Customer lifetime value for Events – How to improve it?

What is customer lifetime value and how important is it for your events? Let’s find out:

Quick question: what is more important for you: attracting new event customers or making sure the ones you already have stay happy and enjoy a nice experience?

happy

Photo by Tanja Heffner on Unsplash

Though there is no absolutely right answer I would rather choose the latter. And there’s many reasons to do that.

Better experiences for existing ticket buyers means more loyal customers. More loyal customers mean better word of mouth exposure. More exposure means new customers.

Areas most likely to increase Customer Lifetime Value

Areas where increase in CLV can be expected. Read more on Econsultancy

So you see – there is no real choice between the two. It’s just that you need to take a customer lifetime value approach to managing your event business. By taking the long term approach to building your event brand, you choose the winning combination of increasing customer base AND improving customer loyalty and experience.

What has been coined as the “customer lifetime value” is a metric that shows in fact two things. A. you value your customers and want to keep them as loyal as possible and B. you’re thinking long term rather than short term. If both A and B apply to you that means you are probably in for a long carrier in the event planning business.

How do I know my event’s customer lifetime value?

Simply put the lifetime customer value is pretty simple to express. It is the total revenue your company will receive from a representative customer throughout your total business relationship. That means everything your customer has paid so far and what he or she will spend in the future with you.

Now let’s just stop right there. Do you spot the two main issues?

One is the fact that there is no such thing as a representative customer. Each of your customer has individual habits so you must at least split your customer base according to specific attributes and spending habits (these are called cohorts in retail analytics but we can just stick with groups).

The other main issue is that unless you have some special ability unknown to all of us other mortals, you are not really able to look into the future. What you can do is look back at your event attendees’ purchase history and try to come up with some sort of estimate for the timeframe you expect your customer to remain loyal to your events.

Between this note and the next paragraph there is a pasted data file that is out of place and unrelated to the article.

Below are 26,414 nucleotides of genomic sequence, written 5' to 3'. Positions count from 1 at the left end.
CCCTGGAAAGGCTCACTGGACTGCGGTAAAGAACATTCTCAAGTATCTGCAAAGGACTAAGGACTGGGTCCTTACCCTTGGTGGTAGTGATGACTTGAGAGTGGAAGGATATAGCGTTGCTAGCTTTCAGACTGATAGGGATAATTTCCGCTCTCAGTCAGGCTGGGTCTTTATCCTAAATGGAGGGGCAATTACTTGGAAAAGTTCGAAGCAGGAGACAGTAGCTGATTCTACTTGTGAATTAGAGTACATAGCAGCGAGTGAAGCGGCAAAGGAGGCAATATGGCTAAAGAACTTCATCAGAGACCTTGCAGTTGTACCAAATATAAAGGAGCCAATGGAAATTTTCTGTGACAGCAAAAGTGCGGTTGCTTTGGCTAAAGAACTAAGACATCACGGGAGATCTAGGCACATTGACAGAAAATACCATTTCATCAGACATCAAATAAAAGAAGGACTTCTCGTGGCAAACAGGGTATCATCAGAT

These are the two basic elements used to improve customer lifetime value. One is segmentation and adapting needs to specific groups and the other is improving the total customer lifetime.

Segment your audience and adapt to your attendees

You know what makes a great music festival great? The fact so many seemingly diverse things seem to fall right into place. It’s those tiny details that seem personal to different groups.

But to do this festival planners, large conference planners and others have to take into account both similarities and differences between attendee groups. They have to create specific content for specific audiences, usually split among stages, seminars or multiple experiences.

This way they can increase the event size and revenue, whereas at the same time they make it enjoyable for everybody. By targeting individual needs and structuring specific experiences for similar groups they are able to create intimate experiences enjoyed by large masses.

Extend your customer lifetime through personalized experiences and marketing

If you can understand what makes your customers enjoy your events using segmentation, you can also personalize your communication and the experiences you are building.

There are many tools out there that help you segment your communication strategy. Facebook (Custom Audiences) and Google both have remarketing options that allow you to display specific messages to specific audiences.

Improving customer lifetime value

An example of how can CLV be extended in sports events. Extract from Managing Sport Facilities and Major Events: Second Edition 

Even direct marketing tools such as MailChimp provide off the shelf segmentation tools. They range from simple to advanced and you can fit right in your sweet spot. And yes, email marketing for events does work.

What about in event customized experiences? That’s easy to do with NFC wristbands and we can help you with that. Based on your previous interactions with you attendees you can create personalized perks and interactive experiences.

You can allow you loyal event goers access to specific areas (such as the VIP lounge or the backstage). You can direct them to curated experiences and you can just as well create personalized goods that can be handed when your attendees arrive at the registration. Such a personalized approach can make your customers feel valuable and cared for.

What other ways to extend customer lifetime do YOU use? Please share your answer below:

Leave a Reply

Your email address will not be published. Required fields are marked *